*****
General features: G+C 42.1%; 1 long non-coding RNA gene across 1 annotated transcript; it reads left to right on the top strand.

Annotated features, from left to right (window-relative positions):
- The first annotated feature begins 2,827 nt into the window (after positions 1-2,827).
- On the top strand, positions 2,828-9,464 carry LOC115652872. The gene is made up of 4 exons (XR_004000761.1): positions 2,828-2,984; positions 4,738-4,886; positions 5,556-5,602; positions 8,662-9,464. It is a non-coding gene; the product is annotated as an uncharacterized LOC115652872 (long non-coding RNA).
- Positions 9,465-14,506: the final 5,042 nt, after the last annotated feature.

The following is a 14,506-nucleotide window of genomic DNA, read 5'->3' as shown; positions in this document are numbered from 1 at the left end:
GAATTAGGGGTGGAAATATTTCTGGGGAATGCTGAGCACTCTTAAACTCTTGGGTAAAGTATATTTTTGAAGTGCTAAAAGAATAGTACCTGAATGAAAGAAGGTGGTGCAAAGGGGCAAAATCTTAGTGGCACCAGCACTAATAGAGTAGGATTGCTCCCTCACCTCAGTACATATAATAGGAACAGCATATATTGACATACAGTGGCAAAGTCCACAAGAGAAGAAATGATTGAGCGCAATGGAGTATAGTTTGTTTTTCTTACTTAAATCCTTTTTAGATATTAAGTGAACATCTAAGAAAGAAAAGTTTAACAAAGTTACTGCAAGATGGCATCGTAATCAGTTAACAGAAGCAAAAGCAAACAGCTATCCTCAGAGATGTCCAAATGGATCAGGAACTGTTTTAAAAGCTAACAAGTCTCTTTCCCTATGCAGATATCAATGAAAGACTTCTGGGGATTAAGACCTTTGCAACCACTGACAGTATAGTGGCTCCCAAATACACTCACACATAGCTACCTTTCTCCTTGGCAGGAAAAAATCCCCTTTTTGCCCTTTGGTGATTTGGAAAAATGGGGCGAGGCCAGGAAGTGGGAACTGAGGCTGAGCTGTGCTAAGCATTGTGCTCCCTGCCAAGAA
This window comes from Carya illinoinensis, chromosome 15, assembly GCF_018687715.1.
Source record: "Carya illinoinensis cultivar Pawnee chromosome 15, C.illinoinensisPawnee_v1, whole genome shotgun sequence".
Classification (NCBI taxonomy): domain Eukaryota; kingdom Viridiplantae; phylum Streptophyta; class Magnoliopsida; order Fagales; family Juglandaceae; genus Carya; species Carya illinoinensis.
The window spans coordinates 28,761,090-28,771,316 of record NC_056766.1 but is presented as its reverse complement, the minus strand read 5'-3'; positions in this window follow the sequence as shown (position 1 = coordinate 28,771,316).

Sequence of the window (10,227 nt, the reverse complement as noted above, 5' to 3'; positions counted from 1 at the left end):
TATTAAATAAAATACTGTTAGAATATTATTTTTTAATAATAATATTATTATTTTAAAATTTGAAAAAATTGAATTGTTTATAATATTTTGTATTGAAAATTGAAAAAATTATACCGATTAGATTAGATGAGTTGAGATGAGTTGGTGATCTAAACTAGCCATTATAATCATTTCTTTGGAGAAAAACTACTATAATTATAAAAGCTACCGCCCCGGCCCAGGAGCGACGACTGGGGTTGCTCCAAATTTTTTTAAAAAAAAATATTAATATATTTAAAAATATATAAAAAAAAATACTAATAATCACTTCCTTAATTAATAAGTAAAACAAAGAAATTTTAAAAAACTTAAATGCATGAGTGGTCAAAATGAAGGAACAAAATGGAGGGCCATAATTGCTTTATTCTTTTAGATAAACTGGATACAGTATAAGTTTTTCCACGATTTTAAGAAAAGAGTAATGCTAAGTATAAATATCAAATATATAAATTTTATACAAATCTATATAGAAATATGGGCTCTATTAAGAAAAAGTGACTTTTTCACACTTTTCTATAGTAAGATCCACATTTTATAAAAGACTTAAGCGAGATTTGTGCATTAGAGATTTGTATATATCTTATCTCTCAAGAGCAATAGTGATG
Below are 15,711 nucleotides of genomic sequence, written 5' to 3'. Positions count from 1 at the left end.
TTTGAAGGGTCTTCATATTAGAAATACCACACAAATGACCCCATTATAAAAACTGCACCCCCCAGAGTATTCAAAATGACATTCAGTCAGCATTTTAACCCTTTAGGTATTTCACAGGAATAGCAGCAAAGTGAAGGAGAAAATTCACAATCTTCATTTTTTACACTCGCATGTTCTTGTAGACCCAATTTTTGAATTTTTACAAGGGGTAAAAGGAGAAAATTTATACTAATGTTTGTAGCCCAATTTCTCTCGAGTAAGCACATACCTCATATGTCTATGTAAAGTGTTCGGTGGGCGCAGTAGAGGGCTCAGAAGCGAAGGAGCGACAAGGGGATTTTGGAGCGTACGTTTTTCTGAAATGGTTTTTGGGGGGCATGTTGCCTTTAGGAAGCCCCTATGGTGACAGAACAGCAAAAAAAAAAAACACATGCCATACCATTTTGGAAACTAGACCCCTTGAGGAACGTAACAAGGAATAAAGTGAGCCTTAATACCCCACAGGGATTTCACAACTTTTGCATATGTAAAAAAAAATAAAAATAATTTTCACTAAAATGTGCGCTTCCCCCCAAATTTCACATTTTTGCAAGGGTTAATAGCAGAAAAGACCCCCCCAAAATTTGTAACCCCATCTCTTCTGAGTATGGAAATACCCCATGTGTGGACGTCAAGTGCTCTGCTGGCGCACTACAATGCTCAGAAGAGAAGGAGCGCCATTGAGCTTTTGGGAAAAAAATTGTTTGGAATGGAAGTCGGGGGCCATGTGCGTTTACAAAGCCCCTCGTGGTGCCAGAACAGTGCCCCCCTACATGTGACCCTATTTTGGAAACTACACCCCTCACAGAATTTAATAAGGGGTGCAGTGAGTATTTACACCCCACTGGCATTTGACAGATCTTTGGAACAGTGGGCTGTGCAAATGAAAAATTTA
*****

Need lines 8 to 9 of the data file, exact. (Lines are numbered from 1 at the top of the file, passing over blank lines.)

This window comes from Carya illinoinensis, chromosome 15, assembly GCF_018687715.1.
Source record: "Carya illinoinensis cultivar Pawnee chromosome 15, C.illinoinensisPawnee_v1, whole genome shotgun sequence".